Australian Olympic Swimmers Escape Further Sanction From AOC

Photographer: Saeed Khan/AFP/Getty Images

John Coates, president of Australian Olympic Committee, arrives to deliver the AOC's findings during a press conference in Sydney on Aug. 23, 2013. Close

John Coates, president of Australian Olympic Committee, arrives to deliver the AOC's... Read More

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Photographer: Saeed Khan/AFP/Getty Images

John Coates, president of Australian Olympic Committee, arrives to deliver the AOC's findings during a press conference in Sydney on Aug. 23, 2013.

The Australian Olympic Committee said it won’t impose further sanctions on the men’s freestyle relay swimming squad for misbehavior including the misuse of prescription drugs in the leadup to last year’s London Games.

AOC President John Coates said today that his organization accepted the findings of a report by Senior Counsel Bret Walker that the penalties already handed down to the six athletes by Swimming Australia were “proportionate and sufficient.”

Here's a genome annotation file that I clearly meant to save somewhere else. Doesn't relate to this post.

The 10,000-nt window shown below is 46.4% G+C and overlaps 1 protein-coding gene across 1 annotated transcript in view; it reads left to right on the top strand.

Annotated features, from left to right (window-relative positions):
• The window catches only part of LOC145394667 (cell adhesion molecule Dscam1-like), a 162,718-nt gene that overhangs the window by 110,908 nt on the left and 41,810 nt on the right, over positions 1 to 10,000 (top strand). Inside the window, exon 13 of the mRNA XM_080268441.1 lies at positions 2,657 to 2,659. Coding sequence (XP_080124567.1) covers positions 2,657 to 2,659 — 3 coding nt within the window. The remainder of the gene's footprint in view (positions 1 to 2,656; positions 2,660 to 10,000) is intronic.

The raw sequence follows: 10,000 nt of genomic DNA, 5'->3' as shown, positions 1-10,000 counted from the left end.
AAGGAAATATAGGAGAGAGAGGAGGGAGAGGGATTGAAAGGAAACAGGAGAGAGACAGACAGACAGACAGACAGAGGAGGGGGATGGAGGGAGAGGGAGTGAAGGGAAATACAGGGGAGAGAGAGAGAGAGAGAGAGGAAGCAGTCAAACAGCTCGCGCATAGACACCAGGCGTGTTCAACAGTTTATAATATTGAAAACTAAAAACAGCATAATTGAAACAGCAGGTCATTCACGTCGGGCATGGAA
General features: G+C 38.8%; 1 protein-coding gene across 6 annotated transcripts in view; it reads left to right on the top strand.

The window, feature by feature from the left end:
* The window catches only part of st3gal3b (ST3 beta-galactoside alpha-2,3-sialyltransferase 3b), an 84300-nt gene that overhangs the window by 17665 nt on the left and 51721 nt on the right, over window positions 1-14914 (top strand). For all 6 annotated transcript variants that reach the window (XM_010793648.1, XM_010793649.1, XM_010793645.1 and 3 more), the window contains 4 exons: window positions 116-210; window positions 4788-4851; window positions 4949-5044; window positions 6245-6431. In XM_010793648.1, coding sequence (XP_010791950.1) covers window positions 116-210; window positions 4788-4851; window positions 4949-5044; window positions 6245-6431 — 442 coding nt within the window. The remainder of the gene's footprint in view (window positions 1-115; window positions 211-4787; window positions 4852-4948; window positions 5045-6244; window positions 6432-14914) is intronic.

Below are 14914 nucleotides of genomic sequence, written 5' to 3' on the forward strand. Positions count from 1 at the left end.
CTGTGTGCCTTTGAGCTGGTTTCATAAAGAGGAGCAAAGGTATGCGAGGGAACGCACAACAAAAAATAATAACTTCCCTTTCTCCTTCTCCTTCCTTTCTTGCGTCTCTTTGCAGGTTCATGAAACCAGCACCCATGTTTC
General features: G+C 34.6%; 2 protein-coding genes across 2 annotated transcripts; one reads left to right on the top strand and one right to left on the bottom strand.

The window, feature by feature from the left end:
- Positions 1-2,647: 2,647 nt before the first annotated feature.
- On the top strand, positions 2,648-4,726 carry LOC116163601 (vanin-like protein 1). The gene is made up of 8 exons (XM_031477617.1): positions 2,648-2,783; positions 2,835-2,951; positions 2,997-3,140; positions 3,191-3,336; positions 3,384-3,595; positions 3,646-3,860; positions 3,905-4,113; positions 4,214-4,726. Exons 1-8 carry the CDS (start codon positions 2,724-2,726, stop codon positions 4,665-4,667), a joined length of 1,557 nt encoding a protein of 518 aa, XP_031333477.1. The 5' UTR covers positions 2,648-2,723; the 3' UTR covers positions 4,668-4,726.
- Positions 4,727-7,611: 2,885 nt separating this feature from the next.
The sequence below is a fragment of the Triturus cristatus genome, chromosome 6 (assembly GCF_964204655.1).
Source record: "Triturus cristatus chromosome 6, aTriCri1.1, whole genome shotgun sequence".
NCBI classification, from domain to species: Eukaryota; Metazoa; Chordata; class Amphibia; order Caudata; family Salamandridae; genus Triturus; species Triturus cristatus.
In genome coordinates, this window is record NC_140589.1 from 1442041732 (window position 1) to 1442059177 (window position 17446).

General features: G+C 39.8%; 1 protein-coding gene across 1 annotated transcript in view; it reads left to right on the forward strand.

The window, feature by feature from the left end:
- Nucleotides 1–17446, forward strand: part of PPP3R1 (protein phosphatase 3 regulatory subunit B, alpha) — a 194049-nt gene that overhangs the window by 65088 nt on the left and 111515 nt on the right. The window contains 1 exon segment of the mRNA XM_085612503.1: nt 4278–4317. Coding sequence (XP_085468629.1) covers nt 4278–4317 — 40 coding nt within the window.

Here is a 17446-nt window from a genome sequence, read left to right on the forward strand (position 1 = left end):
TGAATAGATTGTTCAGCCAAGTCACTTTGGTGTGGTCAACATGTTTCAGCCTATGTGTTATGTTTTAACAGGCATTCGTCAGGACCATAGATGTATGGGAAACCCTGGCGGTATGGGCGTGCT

James Magnussen, Tommaso D’Orsogna, Cameron McEvoy, Eamon Sullivan and Matt Targett were given undisclosed fines and deferred suspensions in April after they admitted to taking the sedative Stilnox, which was banned by the AOC, as part of a bonding exercise. James Roberts said he didn’t take the drug, though had joined in with pranks that disturbed teammates.

The AOC conducted a separate investigation into the 400-meter relay squad’s behavior and had a range of penalties available to it, including withdrawing future funding from the swimmers. Coates said any further conduct that brings them or swimming into disrepute, or prejudices the image or values of the AOC, would “likely render them ineligible” for the 2016 Olympics in Rio de Janeiro.

“They’re on a very serious three-year good behavior bond,” Coates said in a news conference in Sydney. “This is the yellow card. I hope they learn from it.”

Walker concluded in his report that their conduct at a pre-Olympics training camp in Manchester, England, involved behavior toward some female swimmers that was “boorish, selfish, obnoxious and disrespectful.”

While their behavior did not have an effect on the performance of the squad or the female swimmers at the London Games, it affected morale, Walker found.

Australia’s swimmers had their worst Olympics in two decades last year, winning one gold medal, six silver and three bronze. Two subsequent reviews criticized the culture and leadership of the team.

To contact the reporter on this story: Dan Baynes in Sydney at dbaynes@bloomberg.net

To contact the editor responsible for this story: Christopher Elser at celser@bloomberg.net

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